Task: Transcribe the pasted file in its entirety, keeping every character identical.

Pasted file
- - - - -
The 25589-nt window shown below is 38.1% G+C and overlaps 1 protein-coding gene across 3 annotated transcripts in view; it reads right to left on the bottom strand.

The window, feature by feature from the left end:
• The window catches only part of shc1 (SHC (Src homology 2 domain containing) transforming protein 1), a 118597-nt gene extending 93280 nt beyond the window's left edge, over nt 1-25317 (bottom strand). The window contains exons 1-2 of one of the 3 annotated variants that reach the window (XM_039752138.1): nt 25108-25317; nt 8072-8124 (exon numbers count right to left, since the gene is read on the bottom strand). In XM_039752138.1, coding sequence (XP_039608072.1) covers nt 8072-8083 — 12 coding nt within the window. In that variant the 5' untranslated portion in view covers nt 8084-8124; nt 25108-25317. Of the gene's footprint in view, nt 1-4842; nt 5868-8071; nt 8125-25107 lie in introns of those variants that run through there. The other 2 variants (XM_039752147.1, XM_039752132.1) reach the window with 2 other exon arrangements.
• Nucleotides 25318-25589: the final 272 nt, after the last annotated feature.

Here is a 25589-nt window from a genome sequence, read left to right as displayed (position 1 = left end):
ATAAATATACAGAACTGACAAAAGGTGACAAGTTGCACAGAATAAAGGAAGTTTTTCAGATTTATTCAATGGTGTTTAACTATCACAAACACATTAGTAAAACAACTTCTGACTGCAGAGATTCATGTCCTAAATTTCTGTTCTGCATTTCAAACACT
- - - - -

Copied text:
The 25589-nt window shown below is 38.1% G+C and overlaps 1 protein-coding gene across 3 annotated transcripts in view; it reads right to left on the bottom strand.

The window, feature by feature from the left end:
• The window catches only part of shc1 (SHC (Src homology 2 domain containing) transforming protein 1), a 118597-nt gene extending 93280 nt beyond the window's left edge, over nt 1-25317 (bottom strand). The window contains exons 1-2 of one of the 3 annotated variants that reach the window (XM_039752138.1): nt 25108-25317; nt 8072-8124 (exon numbers count right to left, since the gene is read on the bottom strand). In XM_039752138.1, coding sequence (XP_039608072.1) covers nt 8072-8083 — 12 coding nt within the window. In that variant the 5' untranslated portion in view covers nt 8084-8124; nt 25108-25317. Of the gene's footprint in view, nt 1-4842; nt 5868-8071; nt 8125-25107 lie in introns of those variants that run through there. The other 2 variants (XM_039752147.1, XM_039752132.1) reach the window with 2 other exon arrangements.
• Nucleotides 25318-25589: the final 272 nt, after the last annotated feature.

Here is a 25589-nt window from a genome sequence, read left to right as displayed (position 1 = left end):
ATAAATATACAGAACTGACAAAAGGTGACAAGTTGCACAGAATAAAGGAAGTTTTTCAGATTTATTCAATGGTGTTTAACTATCACAAACACATTAGTAAAACAACTTCTGACTGCAGAGATTCATGTCCTAAATTTCTGTTCTGCATTTCAAACACT